How many contemporary books can be read by one person before it becomes too many contemporaries? Well, I guess it’s 4 for me. Yes, I’ve read 4 similar contemporaries. And now, it all looks the same to me. It’s time to move over to another genre. But first, let’s talk about this book!
Seventeen-year-old Caymen Meyers studies the rich like her own personal science experiment, and after years of observation she’s pretty sure they’re only good for one thing—spending money on useless stuff, like the porcelain dolls in her mother’s shop.
So when Xander Spence walks into the store to pick up a doll for his grandmother, it only takes one glance for Caymen to figure out he’s oozing rich. Despite his charming ways and that he’s one of the first people who actually gets her, she’s smart enough to know his interest won’t last. Because if there’s one thing she’s learned from her mother’s warnings, it’s that the rich have a short attention span. But Xander keeps coming around, despite her best efforts to scare him off. And much to her dismay, she’s beginning to enjoy his company.
She knows her mom can’t find out—she wouldn’t approve. She’d much rather Caymen hang out with the local rocker who hasn’t been raised by money. But just when Xander’s attention and loyalty are about to convince Caymen that being rich isn’t a character flaw, she finds out that money is a much bigger part of their relationship than she’d ever realized. And that Xander’s not the only one she should’ve been worried about.
Because I’ve read all these stories back-to-back, I found a lot of similarities between this book and This Is What Happy Looks Like by Jennifer E. Smith. And it is very apparent. Both the books have a headstrong and intelligent girl who is not in a particularly good financial condition and a handsome, rich boy. But no, I am being extremely redundant about this. There is more to the story than just this. But while this book took a lighter approach to the situation, Jennifer E. Smith’s book took much darker turns. And generally I like darker stories, which may explain why I gave this book a lower rating. Don’t think that I didn’t like this book! I really did. But because I have seen another similar story that have been executed a little bit better, this book didn’t shine much in comparison. Now that I have go that out of the way, let’s see what I did like about this book.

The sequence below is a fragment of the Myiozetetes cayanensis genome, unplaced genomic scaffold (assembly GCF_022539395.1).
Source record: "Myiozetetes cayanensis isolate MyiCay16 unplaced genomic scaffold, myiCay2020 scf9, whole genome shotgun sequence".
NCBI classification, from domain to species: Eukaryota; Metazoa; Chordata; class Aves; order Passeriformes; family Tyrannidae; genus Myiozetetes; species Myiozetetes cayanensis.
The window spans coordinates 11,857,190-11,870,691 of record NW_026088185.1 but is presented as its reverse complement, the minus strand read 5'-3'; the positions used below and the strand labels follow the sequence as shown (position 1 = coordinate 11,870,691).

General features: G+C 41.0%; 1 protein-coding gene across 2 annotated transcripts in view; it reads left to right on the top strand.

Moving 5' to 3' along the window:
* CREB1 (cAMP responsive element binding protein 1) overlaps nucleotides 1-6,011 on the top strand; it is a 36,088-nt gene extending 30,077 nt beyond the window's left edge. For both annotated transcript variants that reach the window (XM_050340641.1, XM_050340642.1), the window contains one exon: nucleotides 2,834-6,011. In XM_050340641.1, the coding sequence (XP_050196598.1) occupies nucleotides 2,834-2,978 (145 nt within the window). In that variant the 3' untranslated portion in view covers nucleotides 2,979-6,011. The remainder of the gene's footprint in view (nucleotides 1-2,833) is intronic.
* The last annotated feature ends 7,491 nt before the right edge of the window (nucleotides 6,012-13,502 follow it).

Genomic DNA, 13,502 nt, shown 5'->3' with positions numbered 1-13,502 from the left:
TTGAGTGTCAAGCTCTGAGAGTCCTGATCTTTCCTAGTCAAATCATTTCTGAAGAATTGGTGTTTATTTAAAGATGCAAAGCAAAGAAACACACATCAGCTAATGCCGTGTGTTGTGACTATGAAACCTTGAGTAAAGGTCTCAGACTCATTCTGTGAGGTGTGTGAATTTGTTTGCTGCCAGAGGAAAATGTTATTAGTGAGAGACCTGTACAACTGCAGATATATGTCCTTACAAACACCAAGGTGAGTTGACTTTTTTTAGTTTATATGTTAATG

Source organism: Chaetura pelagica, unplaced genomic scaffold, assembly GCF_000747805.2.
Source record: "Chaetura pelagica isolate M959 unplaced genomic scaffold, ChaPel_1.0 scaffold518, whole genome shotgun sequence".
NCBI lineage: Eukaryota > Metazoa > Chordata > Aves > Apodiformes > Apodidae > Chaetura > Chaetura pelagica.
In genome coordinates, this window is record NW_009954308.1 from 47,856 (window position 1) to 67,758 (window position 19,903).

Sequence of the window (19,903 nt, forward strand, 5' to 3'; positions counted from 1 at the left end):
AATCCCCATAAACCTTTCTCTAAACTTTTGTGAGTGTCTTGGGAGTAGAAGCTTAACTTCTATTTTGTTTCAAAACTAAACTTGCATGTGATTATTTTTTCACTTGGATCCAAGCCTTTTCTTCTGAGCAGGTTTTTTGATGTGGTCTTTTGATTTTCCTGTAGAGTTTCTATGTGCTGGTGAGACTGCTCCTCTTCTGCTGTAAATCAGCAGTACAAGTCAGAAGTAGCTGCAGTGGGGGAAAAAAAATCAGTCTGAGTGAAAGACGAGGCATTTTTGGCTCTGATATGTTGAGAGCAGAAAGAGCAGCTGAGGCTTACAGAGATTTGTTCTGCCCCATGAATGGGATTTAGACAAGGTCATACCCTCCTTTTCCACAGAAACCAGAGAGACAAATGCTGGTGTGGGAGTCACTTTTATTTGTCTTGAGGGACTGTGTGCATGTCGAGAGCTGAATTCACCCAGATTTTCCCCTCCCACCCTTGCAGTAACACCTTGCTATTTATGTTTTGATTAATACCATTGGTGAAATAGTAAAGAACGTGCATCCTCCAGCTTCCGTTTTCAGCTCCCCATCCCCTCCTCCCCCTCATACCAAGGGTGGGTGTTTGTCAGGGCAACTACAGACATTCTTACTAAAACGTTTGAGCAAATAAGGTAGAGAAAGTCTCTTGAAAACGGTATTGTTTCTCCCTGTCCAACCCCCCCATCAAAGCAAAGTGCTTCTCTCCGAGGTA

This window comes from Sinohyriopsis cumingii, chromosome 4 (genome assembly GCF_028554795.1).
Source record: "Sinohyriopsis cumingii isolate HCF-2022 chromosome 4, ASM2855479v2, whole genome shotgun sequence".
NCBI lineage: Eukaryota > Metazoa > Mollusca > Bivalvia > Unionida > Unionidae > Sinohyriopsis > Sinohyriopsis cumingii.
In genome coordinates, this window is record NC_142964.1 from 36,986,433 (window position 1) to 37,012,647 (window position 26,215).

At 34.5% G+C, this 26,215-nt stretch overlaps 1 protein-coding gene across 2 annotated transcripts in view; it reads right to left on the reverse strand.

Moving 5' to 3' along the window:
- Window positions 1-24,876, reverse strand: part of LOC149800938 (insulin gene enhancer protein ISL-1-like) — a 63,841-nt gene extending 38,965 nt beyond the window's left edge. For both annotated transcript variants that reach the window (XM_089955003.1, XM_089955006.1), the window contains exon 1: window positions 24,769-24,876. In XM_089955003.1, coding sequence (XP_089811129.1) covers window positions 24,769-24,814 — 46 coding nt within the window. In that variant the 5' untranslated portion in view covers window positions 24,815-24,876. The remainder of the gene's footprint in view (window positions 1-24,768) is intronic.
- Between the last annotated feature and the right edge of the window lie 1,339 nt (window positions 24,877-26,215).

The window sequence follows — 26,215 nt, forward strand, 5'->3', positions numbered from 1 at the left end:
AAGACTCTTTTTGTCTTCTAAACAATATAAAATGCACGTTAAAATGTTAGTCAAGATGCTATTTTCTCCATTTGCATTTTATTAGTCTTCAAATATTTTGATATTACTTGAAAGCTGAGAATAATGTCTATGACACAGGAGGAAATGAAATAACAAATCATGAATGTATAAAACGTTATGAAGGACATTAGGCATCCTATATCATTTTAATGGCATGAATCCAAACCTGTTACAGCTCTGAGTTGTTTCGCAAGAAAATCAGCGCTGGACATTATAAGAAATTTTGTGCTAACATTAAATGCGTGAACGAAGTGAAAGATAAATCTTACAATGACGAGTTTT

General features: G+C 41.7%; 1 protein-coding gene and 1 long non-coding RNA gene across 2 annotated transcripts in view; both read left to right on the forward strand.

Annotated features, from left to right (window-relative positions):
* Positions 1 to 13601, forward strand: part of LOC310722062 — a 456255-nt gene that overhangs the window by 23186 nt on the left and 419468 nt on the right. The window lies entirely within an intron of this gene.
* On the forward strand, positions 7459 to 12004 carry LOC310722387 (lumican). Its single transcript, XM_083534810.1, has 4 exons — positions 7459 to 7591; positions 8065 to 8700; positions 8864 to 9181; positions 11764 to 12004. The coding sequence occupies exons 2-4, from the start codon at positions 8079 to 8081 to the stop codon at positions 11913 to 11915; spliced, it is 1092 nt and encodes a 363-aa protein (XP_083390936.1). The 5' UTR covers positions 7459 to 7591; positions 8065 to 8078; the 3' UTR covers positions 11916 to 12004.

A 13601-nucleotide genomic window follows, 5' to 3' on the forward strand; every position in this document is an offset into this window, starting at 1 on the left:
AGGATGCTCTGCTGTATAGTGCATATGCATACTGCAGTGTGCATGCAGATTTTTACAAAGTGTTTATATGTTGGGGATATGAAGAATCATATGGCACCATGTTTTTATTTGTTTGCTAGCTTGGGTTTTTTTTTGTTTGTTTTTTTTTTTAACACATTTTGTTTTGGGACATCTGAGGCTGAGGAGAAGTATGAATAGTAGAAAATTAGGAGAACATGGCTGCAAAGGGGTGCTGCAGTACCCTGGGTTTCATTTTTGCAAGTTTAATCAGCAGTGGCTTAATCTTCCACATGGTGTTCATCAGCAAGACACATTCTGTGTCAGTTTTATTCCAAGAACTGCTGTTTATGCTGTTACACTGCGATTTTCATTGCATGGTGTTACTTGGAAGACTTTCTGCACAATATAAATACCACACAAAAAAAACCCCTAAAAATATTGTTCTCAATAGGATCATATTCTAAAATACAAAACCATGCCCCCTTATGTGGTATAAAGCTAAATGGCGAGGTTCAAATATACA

I liked how sarcastic and witty Caymen was. Her constant banter with Xander was really entertaining. Okay, just for the record, I like Alex so much more than Xander. I mean, Xander? Really? Anyway, I found the chemistry between the two characters to be very believable and sweet. And I must admit that I found Xander to be extremely swoon-worthy many times. I really liked how their relationship progressed and I was able to take the Rapunzel-esque ending (Spoilers?). So basically, the book did provide me a sweet romance and I knew what I was signing up for when I started reading it. I just hope that I had read it a few months before or after this moment. But I did finish the book in a day. That speaks a lot for Kasie West’s addictive writing. Her books are great for getting out of reading slumps.
So, that’s all I have to say about The Distance Between Us. I recommend it to get out of reading slumps but I DON’T recommend anyone reading this after This Is What Happy Looks Like. Anyway, have you read this book? Did you like it or did you feel like I did? Please tell me in the comments. Thank you so much for reading this! Until next time then.
My Rating- 3.25/5.
My Goodreads rating- 3/5.